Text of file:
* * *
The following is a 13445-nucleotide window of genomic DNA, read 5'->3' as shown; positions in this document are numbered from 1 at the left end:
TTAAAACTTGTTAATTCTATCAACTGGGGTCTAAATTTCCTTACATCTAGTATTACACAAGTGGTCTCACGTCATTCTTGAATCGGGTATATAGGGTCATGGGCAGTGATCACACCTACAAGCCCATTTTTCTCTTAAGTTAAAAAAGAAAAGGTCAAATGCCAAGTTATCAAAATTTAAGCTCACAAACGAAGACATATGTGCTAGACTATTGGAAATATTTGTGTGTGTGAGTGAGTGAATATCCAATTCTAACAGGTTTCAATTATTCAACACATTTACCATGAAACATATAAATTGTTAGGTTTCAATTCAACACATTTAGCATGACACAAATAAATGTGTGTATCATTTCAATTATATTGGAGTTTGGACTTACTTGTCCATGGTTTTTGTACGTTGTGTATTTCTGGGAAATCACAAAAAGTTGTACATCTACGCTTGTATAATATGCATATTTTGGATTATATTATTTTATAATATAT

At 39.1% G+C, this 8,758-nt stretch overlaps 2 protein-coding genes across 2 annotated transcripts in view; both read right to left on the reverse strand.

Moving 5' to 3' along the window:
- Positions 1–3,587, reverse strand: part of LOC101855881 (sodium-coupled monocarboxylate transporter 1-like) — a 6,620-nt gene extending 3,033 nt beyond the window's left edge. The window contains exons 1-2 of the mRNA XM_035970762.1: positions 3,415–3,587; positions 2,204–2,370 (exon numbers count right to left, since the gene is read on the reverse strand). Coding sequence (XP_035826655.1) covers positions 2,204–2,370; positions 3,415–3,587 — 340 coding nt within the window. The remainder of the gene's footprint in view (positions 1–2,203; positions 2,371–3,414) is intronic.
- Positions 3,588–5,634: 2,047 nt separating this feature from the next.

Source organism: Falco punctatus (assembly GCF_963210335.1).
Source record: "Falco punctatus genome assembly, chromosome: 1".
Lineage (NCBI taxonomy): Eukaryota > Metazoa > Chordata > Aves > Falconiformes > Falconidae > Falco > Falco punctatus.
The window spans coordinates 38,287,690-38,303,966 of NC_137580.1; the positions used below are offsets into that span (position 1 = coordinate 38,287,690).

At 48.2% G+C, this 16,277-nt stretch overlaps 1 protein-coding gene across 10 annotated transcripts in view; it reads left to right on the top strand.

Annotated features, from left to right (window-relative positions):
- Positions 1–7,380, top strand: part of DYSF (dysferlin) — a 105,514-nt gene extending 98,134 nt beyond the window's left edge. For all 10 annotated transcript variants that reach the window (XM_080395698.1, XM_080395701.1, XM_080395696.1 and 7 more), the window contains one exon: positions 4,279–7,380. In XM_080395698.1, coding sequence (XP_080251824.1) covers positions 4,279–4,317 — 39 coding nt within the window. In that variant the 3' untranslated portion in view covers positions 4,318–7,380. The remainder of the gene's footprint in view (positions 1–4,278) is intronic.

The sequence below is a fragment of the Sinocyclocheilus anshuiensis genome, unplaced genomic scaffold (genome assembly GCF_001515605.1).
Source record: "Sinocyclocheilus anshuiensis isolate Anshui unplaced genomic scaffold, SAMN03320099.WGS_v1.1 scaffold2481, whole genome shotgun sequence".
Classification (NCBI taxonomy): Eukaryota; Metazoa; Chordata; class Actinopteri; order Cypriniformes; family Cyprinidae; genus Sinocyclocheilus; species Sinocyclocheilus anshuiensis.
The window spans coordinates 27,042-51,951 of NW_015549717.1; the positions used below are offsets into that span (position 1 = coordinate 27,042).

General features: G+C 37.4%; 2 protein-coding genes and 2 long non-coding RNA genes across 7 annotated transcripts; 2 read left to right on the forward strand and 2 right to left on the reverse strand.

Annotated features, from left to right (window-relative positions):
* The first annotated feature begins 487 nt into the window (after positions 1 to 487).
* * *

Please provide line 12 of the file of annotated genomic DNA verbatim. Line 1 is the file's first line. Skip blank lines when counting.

Annotated features, from left to right (window-relative positions):